7. Childhood cancer survivors reported higher rates of pain, fatigue and sleep difficulties compared with siblings and peers, all of which are associated with poorer quality of life (Children's Oncology Group Long Term Follow-Up Guidelines, 2013).
  8. Changes in routines disrupt day-to-day functioning of siblings (Alderfer et al., 2010). Siblings of children with cancer are at risk for emotional and behavioral difficulties, such as anxiety, depression, and PTSD (Alderfer et al., 2003). 
  9. Symptoms of post traumatic stress disorder are well documented for parents whose children have completed cancer treatment (Kazak et al., 2004).
  10. Chronic grief has been associated with many psychological (e.g., depression and anxiety) and somatic symptoms (e.g., loss of appetite, sleep disturbances, fatigue), including increased mortality risk (Alam et al., 2012).

Today I hosted a birthday luncheon for my friend, Ann. I selected a restaurant overlooking the Potomac River, which was the perfect choice since it was grey and cloudy today. Yet being in this bright, open and picturesque restaurant seemed to help how we all felt.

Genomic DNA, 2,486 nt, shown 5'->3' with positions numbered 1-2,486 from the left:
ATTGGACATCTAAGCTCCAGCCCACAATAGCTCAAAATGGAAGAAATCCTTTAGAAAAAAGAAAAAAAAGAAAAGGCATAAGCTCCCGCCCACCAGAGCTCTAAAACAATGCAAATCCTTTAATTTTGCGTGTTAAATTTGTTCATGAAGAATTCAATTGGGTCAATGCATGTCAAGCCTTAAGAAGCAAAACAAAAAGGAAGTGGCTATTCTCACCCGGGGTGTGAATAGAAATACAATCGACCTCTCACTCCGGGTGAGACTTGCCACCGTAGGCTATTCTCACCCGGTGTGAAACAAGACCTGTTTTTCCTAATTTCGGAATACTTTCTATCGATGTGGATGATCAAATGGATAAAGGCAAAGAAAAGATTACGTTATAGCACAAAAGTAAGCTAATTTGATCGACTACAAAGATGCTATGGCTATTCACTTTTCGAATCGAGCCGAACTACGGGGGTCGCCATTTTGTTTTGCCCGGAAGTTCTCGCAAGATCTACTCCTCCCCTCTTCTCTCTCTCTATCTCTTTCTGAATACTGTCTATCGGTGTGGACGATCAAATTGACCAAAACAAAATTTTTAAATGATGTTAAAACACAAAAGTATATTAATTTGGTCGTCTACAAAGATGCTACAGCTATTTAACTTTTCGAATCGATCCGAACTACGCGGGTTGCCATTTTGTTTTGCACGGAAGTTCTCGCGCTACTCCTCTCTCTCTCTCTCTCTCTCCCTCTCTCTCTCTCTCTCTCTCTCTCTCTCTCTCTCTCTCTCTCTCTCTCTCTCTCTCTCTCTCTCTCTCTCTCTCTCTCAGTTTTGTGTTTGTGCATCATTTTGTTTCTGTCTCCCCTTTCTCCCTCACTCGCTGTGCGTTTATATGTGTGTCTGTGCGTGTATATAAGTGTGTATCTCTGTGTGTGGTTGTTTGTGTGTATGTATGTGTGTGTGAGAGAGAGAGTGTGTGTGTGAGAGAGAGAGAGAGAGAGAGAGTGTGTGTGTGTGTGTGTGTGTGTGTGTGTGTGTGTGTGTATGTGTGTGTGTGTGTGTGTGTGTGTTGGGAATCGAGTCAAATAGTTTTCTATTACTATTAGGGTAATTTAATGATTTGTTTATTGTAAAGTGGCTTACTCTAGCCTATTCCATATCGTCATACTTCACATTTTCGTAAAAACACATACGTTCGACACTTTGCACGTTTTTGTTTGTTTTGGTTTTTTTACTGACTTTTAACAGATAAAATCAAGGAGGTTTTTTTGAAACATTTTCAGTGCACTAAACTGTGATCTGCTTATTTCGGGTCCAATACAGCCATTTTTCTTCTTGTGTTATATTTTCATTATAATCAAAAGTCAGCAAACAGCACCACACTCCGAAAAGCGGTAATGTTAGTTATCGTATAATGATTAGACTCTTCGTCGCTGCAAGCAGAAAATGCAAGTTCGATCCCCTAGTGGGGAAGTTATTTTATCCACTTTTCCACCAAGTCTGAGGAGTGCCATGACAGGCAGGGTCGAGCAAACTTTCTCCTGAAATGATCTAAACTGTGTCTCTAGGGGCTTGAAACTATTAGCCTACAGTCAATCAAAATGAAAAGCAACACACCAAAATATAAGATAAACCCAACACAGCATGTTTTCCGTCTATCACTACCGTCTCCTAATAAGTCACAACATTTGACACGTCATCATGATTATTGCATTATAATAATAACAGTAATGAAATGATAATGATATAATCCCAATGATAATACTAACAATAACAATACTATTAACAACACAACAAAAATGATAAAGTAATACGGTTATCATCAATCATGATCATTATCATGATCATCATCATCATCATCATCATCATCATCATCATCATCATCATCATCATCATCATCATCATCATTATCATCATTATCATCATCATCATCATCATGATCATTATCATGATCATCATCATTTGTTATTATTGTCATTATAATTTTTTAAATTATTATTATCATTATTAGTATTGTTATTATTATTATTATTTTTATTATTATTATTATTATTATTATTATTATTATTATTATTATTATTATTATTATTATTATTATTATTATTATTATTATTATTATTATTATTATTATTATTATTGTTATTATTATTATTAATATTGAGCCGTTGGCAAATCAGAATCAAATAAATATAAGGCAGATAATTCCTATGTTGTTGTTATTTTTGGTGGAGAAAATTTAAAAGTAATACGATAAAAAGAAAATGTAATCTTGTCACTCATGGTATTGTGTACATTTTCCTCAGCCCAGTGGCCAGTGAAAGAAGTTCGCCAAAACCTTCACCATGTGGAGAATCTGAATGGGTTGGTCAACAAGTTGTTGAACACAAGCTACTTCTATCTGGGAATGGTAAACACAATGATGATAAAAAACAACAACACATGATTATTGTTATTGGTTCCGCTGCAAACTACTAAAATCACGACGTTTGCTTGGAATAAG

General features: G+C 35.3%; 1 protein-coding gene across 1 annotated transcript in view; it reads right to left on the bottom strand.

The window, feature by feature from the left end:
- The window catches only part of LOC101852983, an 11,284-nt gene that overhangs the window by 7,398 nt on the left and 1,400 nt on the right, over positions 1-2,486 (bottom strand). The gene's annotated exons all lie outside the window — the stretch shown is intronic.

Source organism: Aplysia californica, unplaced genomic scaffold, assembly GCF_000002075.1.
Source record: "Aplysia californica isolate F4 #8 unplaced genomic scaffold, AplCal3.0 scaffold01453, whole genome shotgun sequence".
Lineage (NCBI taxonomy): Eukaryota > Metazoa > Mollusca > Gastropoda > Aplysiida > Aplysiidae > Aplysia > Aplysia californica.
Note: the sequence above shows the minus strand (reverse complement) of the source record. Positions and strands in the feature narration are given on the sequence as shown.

The table was garnished with all sorts of flowers which also made it feel like it was spring in February! Around the table with me were many of our mutual friends from Mattie's preschool. It is an interesting dynamic for me to be surrounded by women, in which our commonality is our children. That is how we met, however, I am the only one in the group whose child is no longer living. It is natural that these women would talk about their children, their happenings in their lives, and the issues associated with raising teenagers. Nothing of which I can relate to anymore. Which to put it bluntly is hard. But as a bereaved parent, I could either curl up in a corner and ignore the world (which I do on occasion) or try to function in the every day world. 

For years I knew Ann's favorite dessert is a white chocolate raspberry cheesecake from the Cheesecake Factory. So I asked this restaurant whether I could bring a cake in from the outside. They accommodated my request. 

Our waiter, Anthony, was lovely! He took this photo of us. From left to right (standing) are:
Mary, Catherine, Tina, Jane, Dawnee, and me. Of course Ann is our seated guest of honor.